In the course of the tradition of reflex physiology and the tradition of comparative animal psychology, a new type of experimental and operative psychology emerges, consisting of the incorporation of temporary associations in the form of “at a distance” links, which establishes a rupture with the corresponding biological methodologies and that entails the construction of the field of learning as the context of scientific psychology. In the light of this historical-epistemological analysis, the limited virtuality that the so-called “biological limits of learning” and the so-called cognitive scientific revolution had for the practice of scientific psychology is analyzed. Finally, it is pointed out the need to distinguish carefully between the scientific practice and the philosophical self-representation that scientists often build around their effective practice.

“La psicotecnia en la URSS: Isaac Spielrein y el VII Congreso Internacional de Psicotecnia de Moscú (1931). [Psychotechnics at the URSS: Isaac Spielrein and the Moscow’s VII International Congress of Psychotechnics (1931)].” Helio Carpintero (Article written in Spanish). Abstract:

This article deals with I. Spielrein’s ideas on psychotechnology. He was a Soviet leading figure in that field, in the days in between the two great wars, and chaired the 7th International Congress of Psychotechnology held in Moscow in 1931.In it he confronted the Marxist doctrine with that maintained by specialist of the democratic European nations. He affirmed the socio-historical character of man, as opposed to the dominant naturalist and biologist conception that dominated in capitalist societies, as well as the use of psychotechnics in those nations as an obstacle to the rise of proletariat to social power, facing the bourgeoisie.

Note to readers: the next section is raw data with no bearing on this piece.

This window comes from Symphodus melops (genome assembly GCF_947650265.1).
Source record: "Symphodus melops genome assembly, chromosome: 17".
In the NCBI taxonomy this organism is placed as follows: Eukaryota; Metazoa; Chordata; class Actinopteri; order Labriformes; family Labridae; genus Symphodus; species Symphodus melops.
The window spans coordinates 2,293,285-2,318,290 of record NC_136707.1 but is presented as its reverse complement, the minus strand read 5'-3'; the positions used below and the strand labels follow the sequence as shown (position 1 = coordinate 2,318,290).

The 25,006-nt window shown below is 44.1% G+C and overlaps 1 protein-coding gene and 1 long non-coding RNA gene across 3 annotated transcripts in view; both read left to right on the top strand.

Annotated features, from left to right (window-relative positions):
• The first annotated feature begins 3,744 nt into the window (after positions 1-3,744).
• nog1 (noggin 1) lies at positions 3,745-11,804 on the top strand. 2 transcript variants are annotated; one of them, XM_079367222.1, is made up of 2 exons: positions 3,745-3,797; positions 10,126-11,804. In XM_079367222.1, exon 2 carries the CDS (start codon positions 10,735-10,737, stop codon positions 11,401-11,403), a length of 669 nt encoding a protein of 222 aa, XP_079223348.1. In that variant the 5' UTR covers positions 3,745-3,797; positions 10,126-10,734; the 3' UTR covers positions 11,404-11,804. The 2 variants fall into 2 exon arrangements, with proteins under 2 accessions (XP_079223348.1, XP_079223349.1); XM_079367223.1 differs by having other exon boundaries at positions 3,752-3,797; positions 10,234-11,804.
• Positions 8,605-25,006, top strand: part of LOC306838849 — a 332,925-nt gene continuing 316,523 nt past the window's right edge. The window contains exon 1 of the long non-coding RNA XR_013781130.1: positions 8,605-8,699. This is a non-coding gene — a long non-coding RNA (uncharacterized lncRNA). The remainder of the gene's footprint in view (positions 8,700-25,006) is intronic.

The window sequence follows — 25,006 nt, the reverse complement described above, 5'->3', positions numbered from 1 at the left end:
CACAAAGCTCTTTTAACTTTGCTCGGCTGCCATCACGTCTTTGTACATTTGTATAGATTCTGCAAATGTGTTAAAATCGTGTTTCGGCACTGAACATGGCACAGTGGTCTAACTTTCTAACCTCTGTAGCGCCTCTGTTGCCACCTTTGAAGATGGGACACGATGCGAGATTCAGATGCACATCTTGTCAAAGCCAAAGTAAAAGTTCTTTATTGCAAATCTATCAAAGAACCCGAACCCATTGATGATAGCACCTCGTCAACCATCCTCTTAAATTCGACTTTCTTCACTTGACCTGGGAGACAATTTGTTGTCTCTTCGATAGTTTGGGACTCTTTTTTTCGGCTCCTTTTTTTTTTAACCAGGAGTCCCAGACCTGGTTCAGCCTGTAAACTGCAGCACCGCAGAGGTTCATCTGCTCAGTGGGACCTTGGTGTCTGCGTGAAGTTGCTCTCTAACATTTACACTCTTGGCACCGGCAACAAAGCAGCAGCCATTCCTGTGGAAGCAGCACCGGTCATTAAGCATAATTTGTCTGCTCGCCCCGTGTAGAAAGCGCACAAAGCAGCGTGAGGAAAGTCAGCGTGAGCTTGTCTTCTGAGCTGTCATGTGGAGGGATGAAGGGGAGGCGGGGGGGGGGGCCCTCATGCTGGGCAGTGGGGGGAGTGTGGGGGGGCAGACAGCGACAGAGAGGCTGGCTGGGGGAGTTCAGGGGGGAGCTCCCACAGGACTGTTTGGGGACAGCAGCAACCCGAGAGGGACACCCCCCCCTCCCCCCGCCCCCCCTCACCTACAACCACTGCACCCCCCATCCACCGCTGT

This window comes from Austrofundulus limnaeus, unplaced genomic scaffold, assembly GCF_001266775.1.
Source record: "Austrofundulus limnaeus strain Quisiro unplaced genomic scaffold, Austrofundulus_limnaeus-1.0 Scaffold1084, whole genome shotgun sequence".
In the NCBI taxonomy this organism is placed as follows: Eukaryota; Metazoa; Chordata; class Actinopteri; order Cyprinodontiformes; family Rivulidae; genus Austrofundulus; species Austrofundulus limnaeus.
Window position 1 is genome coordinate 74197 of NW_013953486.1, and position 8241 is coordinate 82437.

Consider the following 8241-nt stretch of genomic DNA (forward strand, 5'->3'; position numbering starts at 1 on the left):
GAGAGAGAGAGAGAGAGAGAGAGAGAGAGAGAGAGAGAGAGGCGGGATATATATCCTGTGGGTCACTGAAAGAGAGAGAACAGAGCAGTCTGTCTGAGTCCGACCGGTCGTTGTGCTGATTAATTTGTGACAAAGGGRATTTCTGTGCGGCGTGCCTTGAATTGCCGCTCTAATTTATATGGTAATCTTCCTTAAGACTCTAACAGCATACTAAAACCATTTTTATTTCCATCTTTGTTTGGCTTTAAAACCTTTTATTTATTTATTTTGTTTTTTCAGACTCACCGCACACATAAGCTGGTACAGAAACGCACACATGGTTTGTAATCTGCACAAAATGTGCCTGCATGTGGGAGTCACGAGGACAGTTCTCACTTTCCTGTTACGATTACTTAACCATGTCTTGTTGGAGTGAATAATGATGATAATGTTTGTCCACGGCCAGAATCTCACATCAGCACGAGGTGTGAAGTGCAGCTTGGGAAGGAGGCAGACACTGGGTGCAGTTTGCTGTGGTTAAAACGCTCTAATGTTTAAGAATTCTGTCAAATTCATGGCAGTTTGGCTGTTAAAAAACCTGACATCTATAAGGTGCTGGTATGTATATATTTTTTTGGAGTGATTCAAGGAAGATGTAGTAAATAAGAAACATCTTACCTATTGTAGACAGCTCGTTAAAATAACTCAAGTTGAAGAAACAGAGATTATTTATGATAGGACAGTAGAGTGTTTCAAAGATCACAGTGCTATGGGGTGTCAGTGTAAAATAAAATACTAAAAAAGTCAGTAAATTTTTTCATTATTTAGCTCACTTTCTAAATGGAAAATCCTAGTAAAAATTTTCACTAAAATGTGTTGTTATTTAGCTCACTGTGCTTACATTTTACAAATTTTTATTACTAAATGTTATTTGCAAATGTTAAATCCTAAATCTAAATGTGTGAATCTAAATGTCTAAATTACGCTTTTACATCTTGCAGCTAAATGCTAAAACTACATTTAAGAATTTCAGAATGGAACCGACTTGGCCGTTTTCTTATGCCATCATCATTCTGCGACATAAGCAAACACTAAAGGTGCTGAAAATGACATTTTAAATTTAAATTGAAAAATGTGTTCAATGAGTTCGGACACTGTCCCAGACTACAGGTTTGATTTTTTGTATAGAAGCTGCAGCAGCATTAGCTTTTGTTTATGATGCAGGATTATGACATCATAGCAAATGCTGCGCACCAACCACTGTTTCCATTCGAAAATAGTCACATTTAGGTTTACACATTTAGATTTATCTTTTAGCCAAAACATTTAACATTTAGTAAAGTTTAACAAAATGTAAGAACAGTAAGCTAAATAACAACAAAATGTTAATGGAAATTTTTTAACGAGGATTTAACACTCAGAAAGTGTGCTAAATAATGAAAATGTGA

September Issue of History of Psychiatry

The September issue of History of Psychiatry is now online. Included in this issue are pieces on child psychiatry, Nazi euthenasia, psychosurgery, and more. Full details below.

“The Baldovan Institution Abuse Inquiry: A forgotten scandal,” David May. Abstract:

In this paper, I resurrect a long-forgotten inquiry into abuse and maladministration at an institution for people with learning disabilities, the Baldovan Institution near Dundee, that has lain buried in the archives for the past 60 years. I contrast the response to it with the very different response to the similar revelations of the Ely Hospital Inquiry more than a decade later. Whereas Ely opened up the institutional sector to greater public scrutiny and brought with it a formal commitment from the government to shift the balance of care away from the long-term hospital, Baldovan produced recommendations that were limited to the institution and had no impact on public policy or institutional practice. I consider the reasons for this and its implications.

“The influence of Max Weber on the concept of empathic understanding (Verstehen) in the psychopathology of Karl Jaspers,” Massimiliano Aragona. Abstract:

This paper explores key concepts in the writings of Weber in the years preceding the publication of the first edition of Karl Jaspers’ Allgemeine Psychopathologie, focusing on the concept of understanding (Verstehen). This is a key hermeneutic concept and is discussed within the larger context of the epistemological and methodological reflections of both authors. They similarly tried to import the understanding within the humanistic disciplines as a rigorous but anti-reductionist scientific method. However, while Weber tried to mix explanation and understanding according to a legal metaphor, Jaspers retained Dilthey’s sharper distinction between explanation in natural sciences and understanding in humanistic sciences. Finally, Jaspers’ understanding is relatively more empathic, while Weber’s understanding is more rationalistic.

“‘Dementia praecocissima’: The Sante De Sanctis model of mental disorder in child psychiatry in the 20th century,” Giorgia Morgese, Giovanni Pietro Lombardo. Abstract: